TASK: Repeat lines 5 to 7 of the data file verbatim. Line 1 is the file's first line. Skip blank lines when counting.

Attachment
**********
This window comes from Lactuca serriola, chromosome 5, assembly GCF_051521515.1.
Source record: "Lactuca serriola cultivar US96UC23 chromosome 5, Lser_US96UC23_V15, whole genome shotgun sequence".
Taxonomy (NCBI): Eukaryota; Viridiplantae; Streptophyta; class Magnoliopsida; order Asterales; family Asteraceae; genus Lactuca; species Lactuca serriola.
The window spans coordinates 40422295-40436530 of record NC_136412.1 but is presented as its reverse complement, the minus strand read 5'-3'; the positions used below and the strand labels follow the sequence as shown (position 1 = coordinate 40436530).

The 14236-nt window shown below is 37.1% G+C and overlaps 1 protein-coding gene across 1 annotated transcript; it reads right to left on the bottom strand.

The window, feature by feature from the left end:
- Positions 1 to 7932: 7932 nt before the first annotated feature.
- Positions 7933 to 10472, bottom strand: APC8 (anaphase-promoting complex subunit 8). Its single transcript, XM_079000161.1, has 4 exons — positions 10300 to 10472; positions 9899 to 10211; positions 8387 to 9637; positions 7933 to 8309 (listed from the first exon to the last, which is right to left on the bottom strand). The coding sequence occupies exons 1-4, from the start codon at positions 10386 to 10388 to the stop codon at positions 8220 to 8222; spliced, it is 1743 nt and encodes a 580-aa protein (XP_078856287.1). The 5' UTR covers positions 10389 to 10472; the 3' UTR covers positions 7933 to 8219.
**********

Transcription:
The 14236-nt window shown below is 37.1% G+C and overlaps 1 protein-coding gene across 1 annotated transcript; it reads right to left on the bottom strand.

The window, feature by feature from the left end:
- Positions 1 to 7932: 7932 nt before the first annotated feature.